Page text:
COMPARATIVE STUDY
JOURNAL ARTICLE

Differences in aspects of personality and sexuality between perimenopausal women making different choices regarding prophylactic oophorectomy at elective hysterectomy

Adel Aziz, Christer Bergquist, Mats Brännström, Lena Nordholm, Gunnar Silfverstolpe
Acta Obstetricia et Gynecologica Scandinavica 2005, 84 (9): 854-9
16097975

BACKGROUND: Retrospective studies have indicated differences in sexuality and general psychological well-being between women who have undergone hysterectomy only and those undergoing hysterectomy and oophorectomy. These differences may be the result of dissimilarities in the groups of women who choose the respective operation.

OBJECTIVE: To compare the preoperative characteristics of women who choose to undergo prophylactic oophorectomy with the corresponding characteristics of those who choose to retain their ovaries when undergoing hysterectomy on benign indication.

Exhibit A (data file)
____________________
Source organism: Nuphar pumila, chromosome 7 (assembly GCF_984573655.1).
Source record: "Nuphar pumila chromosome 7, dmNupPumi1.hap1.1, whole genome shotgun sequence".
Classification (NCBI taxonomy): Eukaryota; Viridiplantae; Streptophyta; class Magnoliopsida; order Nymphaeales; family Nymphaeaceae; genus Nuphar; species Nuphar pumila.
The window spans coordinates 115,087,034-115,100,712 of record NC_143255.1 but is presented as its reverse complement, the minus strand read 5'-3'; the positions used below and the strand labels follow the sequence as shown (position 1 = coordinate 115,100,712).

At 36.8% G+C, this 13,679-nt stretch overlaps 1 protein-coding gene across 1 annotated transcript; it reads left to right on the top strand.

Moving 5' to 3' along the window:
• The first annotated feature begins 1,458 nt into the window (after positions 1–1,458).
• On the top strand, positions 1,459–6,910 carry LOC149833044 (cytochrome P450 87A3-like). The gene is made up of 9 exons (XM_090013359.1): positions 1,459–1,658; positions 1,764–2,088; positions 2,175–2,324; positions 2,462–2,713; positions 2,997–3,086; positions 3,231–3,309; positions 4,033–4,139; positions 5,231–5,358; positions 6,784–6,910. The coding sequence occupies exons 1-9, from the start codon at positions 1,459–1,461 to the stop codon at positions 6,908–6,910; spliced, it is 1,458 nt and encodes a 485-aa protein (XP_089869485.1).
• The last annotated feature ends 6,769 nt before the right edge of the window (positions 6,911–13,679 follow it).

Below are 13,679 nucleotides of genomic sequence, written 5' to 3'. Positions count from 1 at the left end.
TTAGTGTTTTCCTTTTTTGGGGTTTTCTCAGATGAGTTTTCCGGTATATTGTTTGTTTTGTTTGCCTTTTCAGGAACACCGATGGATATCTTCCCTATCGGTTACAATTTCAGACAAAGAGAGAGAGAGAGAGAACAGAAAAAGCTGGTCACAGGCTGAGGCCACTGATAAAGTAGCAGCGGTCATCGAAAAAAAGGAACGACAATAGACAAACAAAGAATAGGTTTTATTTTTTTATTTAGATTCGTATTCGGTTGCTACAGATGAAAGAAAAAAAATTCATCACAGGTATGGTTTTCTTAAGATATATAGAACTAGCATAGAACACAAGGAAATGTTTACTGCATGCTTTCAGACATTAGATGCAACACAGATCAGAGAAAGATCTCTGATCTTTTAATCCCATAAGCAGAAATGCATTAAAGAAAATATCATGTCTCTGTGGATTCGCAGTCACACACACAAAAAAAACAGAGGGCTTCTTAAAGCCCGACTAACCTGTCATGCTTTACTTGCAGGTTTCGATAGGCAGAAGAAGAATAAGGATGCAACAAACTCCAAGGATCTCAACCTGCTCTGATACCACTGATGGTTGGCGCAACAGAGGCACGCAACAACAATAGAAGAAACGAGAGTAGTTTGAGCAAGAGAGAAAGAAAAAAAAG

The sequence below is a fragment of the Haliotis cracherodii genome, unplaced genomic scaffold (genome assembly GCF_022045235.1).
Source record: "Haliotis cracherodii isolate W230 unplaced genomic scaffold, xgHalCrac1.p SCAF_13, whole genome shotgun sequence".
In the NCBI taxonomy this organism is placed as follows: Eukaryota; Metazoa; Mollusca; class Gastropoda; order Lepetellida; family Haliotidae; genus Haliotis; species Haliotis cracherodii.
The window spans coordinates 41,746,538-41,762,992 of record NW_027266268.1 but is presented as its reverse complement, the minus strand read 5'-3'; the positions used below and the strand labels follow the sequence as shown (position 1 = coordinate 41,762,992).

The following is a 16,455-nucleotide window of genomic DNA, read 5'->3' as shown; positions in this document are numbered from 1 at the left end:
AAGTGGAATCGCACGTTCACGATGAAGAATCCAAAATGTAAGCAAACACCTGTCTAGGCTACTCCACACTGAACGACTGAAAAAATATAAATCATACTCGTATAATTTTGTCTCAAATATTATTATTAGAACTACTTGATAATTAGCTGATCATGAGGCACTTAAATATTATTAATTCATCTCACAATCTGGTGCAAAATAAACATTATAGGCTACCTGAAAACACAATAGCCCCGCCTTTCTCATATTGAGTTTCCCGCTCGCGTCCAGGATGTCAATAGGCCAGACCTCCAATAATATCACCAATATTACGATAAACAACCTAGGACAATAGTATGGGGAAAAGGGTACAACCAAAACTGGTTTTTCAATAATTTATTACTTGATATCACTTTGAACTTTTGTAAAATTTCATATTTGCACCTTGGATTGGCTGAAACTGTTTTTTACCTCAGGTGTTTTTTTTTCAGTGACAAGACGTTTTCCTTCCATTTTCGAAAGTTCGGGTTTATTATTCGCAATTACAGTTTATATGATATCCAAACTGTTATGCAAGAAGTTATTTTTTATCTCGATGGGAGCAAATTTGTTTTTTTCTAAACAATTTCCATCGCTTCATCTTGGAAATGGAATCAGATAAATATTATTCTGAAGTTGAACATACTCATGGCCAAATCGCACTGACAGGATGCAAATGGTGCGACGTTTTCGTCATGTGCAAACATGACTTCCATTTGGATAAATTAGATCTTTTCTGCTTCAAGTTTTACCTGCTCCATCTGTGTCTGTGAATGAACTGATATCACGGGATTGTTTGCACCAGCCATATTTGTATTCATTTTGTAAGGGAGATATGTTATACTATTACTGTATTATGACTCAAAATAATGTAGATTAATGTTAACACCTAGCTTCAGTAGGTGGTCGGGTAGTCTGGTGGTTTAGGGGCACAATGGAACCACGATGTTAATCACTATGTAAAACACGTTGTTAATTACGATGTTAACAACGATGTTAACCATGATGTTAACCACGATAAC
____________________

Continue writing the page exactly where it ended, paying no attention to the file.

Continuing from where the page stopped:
POPULATION: Perimenopausal women (aged 45-55), scheduled for hysterectomy on benign indication, were evaluated within 2 months before surgery. A total of 217 women chose hysterectomy only and 106 women chose hysterectomy with concomitant prophylactic oophorectomy.

METHODS: Socioeconomic and health data, personality (Karolinska Scale of Personality), sexuality (McCoy's Female Sexuality Questionnaire), well-being (Psychological General Well-Being index), the prevalence of climacteric symptoms (modified Kupperman's index) and the women's attitude to hormone replacement therapy were investigated.

RESULTS: Women who later underwent prophylactic oophorectomy in addition to hysterectomy had higher anxiety-related scores, lower sexual variable scores and poorer emotional partner relationships. This group was also characterized by more episodes of irregular bleeding, a greater prevalence of climacteric symptoms and a more extensive use of hormonal replacement therapy, in comparison with women who later underwent hysterectomy only.

CONCLUSION: Personality, sexuality and the nature and severity of preoperative symptoms in women who chose prophylactic oophorectomy differ markedly from the same variables in those who chose to keep their ovaries at elective hysterectomy. These differences must be taken into consideration when evaluating studies comparing these aspects of quality of life after hysterectomy or hysterectomy with concomitant oophorectomy. Furthermore, psychosexual aspects such as sexuality and well-being can not be reliably studied with a retrospective design in these patient groups.

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